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rensure of one of which, must in your allowance overweigh a whole theatre of others.
“And let those that play your clowns speak no more than is set down for them; for there be of them that will themselves laugh, to set on some quantity of barren spectators to laugh too; though in the meantime, some necessary part of the play be then to be considered. That's villainous, and shows a most pitiful ambition in the fool that uses it."
ENERGY. Energy in the expression of any of the passions, and earnestness of utterance, are uniformly characterized by Force or Loudness, combined with the Downward Slides, and the Radical or Compound Stress. Great vehemence of feeling authorizes the full exhibition of the Vibrant R, and of the Aspiration, as well as the use of the Emphatic Vocule at the close of those emphatic words which end with a mute. Energetic expression sometimes passes into the Falsette, but then it loses all its dignity.
As energy is a quality of utterance which never exists but in connection with some passion or excitement as its cause, it will more properly find its general illustrations under other heads. A single example, however, will be presented of the application of each of the last mentioned symbols of expression.
1. In the following example, the r is put in italics, wherever it should be made vibrant as a symbol of energy
Pent in this fortress of the North,
But one along yon river's maze
Seek other cause 'gainst Roderick Dhu. 2. The Aspiration should be distinctly heard on the word fear, in the following earnest interrogation. Brutus. What means this shouting? I do fear, the people
Choose Cæsar for their king. i Cassius.
Ay, do you fear it?
3. The Vocule may be slightly heard in the following example, on the words in italies. When heard too distinctly, or in improper places, it is a decided fault of delivery
“Sir, I in the most express terms deny the competency of parliament to do this act. I warn you do not dare to lay your hand on the constitution. I tell you, that if circumstanced as you are, you pass this act, it will be a nullity, and that no man in Ireland will be bound to obey it.
“ I make the assertion deliberately. I repeat it, and call on any man who hears me, to take down my words; you have not been elected for this purpose, you are appointed to make laws, not legislatures ; you are appointed to exercise the functions of legislators, and not to transfer them; and if you do so, your act is a dissolution of the government; you resolve society into its original elements, and no man is bound to obey you.- Are you competent to transfer your legislative rights to the French council of five hundred? Are you competent to transfer them to the British parliament? I answer, No. When you transfer you abdicate, and the great original trust reverts to the people from whom it issued. Yourselves you may extinguish, but parliament you cannot extinguish."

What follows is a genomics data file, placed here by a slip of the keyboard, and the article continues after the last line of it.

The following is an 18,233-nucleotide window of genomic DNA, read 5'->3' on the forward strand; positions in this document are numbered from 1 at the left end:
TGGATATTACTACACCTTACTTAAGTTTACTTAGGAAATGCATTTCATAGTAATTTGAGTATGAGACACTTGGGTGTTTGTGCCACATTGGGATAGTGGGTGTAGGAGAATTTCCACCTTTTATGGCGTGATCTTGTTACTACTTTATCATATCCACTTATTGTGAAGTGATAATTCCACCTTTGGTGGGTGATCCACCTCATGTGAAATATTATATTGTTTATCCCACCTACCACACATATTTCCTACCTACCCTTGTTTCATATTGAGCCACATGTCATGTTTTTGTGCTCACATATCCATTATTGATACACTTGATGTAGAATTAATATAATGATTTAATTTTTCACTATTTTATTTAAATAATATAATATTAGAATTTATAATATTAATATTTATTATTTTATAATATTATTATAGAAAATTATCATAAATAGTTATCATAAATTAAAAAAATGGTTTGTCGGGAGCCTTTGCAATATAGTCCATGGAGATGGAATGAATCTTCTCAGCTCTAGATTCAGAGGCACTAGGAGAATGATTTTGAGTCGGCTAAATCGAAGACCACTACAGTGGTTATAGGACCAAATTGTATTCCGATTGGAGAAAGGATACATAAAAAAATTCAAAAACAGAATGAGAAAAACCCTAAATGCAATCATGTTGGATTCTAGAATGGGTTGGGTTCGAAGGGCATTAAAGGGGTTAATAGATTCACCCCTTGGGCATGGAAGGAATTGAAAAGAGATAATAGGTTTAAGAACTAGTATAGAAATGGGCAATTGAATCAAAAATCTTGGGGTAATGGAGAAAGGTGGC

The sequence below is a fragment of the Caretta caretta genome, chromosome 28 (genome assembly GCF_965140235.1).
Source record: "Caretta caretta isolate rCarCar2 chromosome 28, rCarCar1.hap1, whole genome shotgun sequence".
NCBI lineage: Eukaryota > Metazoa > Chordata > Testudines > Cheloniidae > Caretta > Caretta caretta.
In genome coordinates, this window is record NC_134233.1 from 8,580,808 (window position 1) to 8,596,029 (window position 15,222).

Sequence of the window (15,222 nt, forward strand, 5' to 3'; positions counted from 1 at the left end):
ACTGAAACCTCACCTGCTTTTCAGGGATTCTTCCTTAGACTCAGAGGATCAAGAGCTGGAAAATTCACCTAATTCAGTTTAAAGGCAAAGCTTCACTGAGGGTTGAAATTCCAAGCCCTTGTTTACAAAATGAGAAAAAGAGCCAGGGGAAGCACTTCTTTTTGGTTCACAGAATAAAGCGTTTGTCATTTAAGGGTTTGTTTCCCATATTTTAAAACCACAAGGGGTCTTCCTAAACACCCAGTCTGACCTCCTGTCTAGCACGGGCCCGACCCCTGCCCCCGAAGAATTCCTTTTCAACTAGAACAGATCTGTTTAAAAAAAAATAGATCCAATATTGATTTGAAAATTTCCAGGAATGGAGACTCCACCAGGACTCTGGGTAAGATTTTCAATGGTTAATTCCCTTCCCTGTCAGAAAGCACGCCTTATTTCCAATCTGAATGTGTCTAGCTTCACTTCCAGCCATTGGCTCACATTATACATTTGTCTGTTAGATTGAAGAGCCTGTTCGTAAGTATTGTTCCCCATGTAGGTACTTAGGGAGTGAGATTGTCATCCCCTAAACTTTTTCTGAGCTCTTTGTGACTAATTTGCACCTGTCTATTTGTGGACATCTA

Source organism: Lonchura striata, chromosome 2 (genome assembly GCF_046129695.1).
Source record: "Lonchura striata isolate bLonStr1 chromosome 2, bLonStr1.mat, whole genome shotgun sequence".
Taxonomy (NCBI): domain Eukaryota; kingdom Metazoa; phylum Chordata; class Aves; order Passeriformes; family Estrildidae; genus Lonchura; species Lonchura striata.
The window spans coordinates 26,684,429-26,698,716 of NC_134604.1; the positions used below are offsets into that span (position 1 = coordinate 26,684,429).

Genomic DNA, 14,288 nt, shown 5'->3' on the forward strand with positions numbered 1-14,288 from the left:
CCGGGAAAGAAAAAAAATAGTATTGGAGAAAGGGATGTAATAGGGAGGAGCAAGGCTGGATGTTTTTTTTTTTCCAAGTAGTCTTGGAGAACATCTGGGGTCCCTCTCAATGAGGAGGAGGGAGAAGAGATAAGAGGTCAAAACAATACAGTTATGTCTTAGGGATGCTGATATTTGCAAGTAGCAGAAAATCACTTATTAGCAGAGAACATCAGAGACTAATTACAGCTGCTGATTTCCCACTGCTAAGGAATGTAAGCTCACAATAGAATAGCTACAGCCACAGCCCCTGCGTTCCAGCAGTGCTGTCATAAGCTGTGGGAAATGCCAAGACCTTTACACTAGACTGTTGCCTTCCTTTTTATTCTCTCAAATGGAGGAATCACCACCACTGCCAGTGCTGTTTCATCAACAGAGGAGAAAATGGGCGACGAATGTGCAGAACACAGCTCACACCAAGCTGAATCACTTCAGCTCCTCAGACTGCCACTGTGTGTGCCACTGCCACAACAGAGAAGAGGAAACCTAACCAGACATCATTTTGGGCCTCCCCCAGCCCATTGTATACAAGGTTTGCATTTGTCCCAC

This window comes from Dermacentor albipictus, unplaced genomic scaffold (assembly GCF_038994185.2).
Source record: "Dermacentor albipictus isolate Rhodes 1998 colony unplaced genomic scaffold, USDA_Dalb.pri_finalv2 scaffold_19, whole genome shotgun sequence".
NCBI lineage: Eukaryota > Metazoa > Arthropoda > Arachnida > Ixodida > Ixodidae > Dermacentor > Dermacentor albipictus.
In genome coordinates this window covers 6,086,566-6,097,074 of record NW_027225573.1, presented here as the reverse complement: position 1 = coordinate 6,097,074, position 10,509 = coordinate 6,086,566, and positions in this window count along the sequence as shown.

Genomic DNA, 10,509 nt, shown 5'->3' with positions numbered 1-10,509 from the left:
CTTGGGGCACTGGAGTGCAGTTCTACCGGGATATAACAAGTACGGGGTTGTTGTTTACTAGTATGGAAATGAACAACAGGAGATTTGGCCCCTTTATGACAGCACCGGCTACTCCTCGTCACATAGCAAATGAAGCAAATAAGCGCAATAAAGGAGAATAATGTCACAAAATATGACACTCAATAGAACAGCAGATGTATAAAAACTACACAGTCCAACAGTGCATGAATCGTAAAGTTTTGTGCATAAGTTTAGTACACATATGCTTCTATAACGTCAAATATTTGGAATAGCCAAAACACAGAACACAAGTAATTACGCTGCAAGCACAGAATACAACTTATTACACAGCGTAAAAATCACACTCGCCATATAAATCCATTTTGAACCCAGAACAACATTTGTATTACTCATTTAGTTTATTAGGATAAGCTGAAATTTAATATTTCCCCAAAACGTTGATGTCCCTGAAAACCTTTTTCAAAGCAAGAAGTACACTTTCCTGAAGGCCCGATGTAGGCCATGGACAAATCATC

RAGE, ANGER, WRATH.' * The expression of these malevolent feelings, combines with the elements of Energy, Quick Time and Short Quantity. Great violence in the expression of these emotions is also characterized by frequent and great Discrete Changes of Pitch and by wide Downward Intervals on the emphatic words, which may at the same time be marked by the Guttural Voice and by strong Aspiration. This is also the expression of Severe Rebuke.
And minister correction to thy fault!
You have condemned and noted Lucius Pella,
Because I knew the man, were slighted of.
Cassius. In such a time as this, it is not meet
That every nice offence should bear his comment. Brulus. Let me tell you, Cassius, you yourself
Are much condemned to have an itching palm ;
I an itching palm ?
Or, by the gods, this speech were else your last. Brutus. The name of Cassius honors this corruption,
And chastisement doth therefore hide his head.
Did not great Julius bleed for justice' sake ?
Than such a Roman.
Brutus, bay not me,
To make conditions.
Go to; you're not, Cassius. Cassius. I am. Brutus. I say, you are not. Cassius. Urge mé no more, I shall forget myself;
Have mind upon your health, tempt me no further.
Must I give way and room to your rash choler ?
Cassius. O ye gods! ye gods! Must I endure all this?
Go, show your slaves how choleric you are,
When you are waspish.
Is it come to this?
Let it appear so; make your vaunting true,
3. Let me look back upon thee, O thou wall,
Plagnes, incident to men,